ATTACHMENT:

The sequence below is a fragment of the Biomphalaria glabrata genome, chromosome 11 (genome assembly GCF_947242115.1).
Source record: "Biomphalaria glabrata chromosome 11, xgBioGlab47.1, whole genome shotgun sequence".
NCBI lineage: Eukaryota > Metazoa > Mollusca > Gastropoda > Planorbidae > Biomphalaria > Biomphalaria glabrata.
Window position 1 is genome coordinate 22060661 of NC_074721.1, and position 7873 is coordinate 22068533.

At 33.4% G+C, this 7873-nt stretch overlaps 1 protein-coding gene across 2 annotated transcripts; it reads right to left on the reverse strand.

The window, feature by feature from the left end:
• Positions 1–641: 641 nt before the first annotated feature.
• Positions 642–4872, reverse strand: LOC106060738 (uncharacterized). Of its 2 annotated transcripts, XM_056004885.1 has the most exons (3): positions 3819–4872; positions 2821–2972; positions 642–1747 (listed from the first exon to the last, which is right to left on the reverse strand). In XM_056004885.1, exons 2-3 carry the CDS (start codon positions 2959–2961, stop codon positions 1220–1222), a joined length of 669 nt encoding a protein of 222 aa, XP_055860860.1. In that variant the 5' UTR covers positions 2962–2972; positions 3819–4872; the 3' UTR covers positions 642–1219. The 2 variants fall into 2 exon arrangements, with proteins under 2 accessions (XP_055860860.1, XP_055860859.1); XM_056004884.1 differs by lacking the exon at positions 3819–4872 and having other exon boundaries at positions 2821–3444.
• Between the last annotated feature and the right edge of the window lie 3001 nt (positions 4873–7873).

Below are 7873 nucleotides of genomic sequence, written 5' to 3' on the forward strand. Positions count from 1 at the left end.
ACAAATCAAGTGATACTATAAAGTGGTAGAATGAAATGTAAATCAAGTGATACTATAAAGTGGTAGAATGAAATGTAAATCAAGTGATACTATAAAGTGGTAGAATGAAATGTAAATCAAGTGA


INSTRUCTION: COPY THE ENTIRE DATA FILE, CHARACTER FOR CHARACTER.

The sequence below is a fragment of the Biomphalaria glabrata genome, chromosome 11 (genome assembly GCF_947242115.1).
Source record: "Biomphalaria glabrata chromosome 11, xgBioGlab47.1, whole genome shotgun sequence".
NCBI lineage: Eukaryota > Metazoa > Mollusca > Gastropoda > Planorbidae > Biomphalaria > Biomphalaria glabrata.
Window position 1 is genome coordinate 22060661 of NC_074721.1, and position 7873 is coordinate 22068533.

At 33.4% G+C, this 7873-nt stretch overlaps 1 protein-coding gene across 2 annotated transcripts; it reads right to left on the reverse strand.

The window, feature by feature from the left end:
• Positions 1–641: 641 nt before the first annotated feature.
• Positions 642–4872, reverse strand: LOC106060738 (uncharacterized). Of its 2 annotated transcripts, XM_056004885.1 has the most exons (3): positions 3819–4872; positions 2821–2972; positions 642–1747 (listed from the first exon to the last, which is right to left on the reverse strand). In XM_056004885.1, exons 2-3 carry the CDS (start codon positions 2959–2961, stop codon positions 1220–1222), a joined length of 669 nt encoding a protein of 222 aa, XP_055860860.1. In that variant the 5' UTR covers positions 2962–2972; positions 3819–4872; the 3' UTR covers positions 642–1219. The 2 variants fall into 2 exon arrangements, with proteins under 2 accessions (XP_055860860.1, XP_055860859.1); XM_056004884.1 differs by lacking the exon at positions 3819–4872 and having other exon boundaries at positions 2821–3444.
• Between the last annotated feature and the right edge of the window lie 3001 nt (positions 4873–7873).

Below are 7873 nucleotides of genomic sequence, written 5' to 3' on the forward strand. Positions count from 1 at the left end.
ACAAATCAAGTGATACTATAAAGTGGTAGAATGAAATGTAAATCAAGTGATACTATAAAGTGGTAGAATGAAATGTAAATCAAGTGATACTATAAAGTGGTAGAATGAAATGTAAATCAAGTGA